Well sometimes I have those conversations with myself, I'll say to myself, I really need to do this. Then I'll say, do you, yeah, do you really need to do that? Then I'll come down from wherever. I was thinking that I had to make everything, do everything and be everything, because even that's why I think we're conditioned to believe that and just we just take burn out as part of the package, but we don't have to do that. In fact, I think I get more done because I do less overall and I like having the flexibility of today for instance, was a pretty packed day in terms of projects for me. I know I can't sustain that for very long. Tomorrow I only have a couple of calls planned and no major creating. I can kind of look ahead and see what my, like what my baseline energy usually is and know that I'm not going be highly creative two days in a row. Some people might be, but I'm not, I would love to think I would be in sometimes I end that one creative day on such a high and I'm will think of all the things I'm going to make tomorrow and then I wake up the next day and I'm just like, how do I put on pants? I don't remember how to do things.

Michelle:

There is this some kind of feeling like we need to do all the things in order to make, for example, you run your own business and you have created a lovely business and yet there is the spaciousness and the simplicity. How, what is it you're thinking that allows you to do that? Where the rest of us are like, I got to do all this to make it work.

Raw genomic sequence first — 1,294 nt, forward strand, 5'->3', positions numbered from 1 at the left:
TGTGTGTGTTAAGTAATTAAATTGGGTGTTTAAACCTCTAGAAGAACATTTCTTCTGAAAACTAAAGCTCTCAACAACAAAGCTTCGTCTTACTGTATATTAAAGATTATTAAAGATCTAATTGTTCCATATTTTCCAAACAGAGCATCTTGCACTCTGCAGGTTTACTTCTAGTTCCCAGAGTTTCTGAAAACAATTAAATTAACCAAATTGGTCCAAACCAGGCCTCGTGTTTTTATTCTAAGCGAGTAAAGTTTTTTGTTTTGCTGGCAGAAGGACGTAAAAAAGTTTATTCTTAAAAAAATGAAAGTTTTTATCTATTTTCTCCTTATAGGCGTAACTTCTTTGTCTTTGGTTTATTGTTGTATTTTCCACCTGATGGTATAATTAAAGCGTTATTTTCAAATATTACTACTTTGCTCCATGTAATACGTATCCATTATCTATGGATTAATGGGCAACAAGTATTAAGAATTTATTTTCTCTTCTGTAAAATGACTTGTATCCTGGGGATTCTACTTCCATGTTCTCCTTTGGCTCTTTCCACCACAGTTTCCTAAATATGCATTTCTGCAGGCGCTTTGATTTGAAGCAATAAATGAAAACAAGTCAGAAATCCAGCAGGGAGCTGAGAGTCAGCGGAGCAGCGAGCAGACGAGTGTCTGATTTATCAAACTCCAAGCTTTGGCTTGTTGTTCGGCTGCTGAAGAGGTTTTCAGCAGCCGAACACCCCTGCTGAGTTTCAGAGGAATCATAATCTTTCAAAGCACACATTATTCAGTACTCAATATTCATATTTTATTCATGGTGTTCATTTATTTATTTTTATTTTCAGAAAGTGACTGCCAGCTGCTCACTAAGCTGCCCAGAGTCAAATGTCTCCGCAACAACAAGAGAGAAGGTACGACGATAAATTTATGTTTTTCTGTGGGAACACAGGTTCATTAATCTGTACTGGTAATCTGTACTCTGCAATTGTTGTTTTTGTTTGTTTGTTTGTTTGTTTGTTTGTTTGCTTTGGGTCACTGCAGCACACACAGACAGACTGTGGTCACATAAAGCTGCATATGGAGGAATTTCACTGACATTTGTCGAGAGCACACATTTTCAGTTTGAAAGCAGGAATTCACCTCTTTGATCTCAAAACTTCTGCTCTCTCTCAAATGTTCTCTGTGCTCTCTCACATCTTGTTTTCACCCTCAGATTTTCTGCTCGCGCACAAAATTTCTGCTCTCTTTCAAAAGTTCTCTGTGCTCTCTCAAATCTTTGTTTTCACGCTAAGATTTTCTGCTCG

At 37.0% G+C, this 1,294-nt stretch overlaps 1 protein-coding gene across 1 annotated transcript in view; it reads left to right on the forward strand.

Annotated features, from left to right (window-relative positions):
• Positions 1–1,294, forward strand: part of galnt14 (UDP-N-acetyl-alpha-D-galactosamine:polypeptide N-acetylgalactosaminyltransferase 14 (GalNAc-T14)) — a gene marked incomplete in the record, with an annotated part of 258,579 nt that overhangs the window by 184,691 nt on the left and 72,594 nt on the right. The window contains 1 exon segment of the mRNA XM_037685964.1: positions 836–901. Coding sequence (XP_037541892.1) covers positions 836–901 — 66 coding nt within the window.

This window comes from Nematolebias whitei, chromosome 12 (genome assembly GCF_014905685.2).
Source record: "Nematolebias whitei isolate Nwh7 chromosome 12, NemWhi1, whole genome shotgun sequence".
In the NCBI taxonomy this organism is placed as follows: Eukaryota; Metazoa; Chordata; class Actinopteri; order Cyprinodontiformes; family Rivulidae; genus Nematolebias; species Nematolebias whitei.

Courtney Carver:

Well, when I first started, I was working at my other job and I started my blog and decided that it would be a business. I didn't know what kind of business exactly or how it would work or when it would work and that's why I wanted to get started with it before I was, didn't have a steady income just to see what would work, but even though I was really excited to get going and I wanted to get out of that other job, I refused to go all in even though that was my nature. Just like with the diet changes or whatever else, I really held back and decided I was going to do one thing at a time and so it was, you know, number one, brainstorm out the blog content in the beginning. What does that look like? What am I going to write about?

I had the same fears that a lot of other people have, like I'm going to run out of ideas as soon as I start writing and then it was how do I start a blog? How do I get that going? What about social media? What social media things should I do? What one thing, because I could have gone to all the things which I have now, but they came slowly. For a year or more, I only had Twitter. Ironically, I don't go to Twitter anymore. Then after about a year or maybe even longer, I started a Facebook page. I don't think I started a Facebook page for being more with less for several years and then a couple of years later it was Instagram. It was after the other things would kind of feel like they were going along and I was used to them and I felt like I had a handle on it.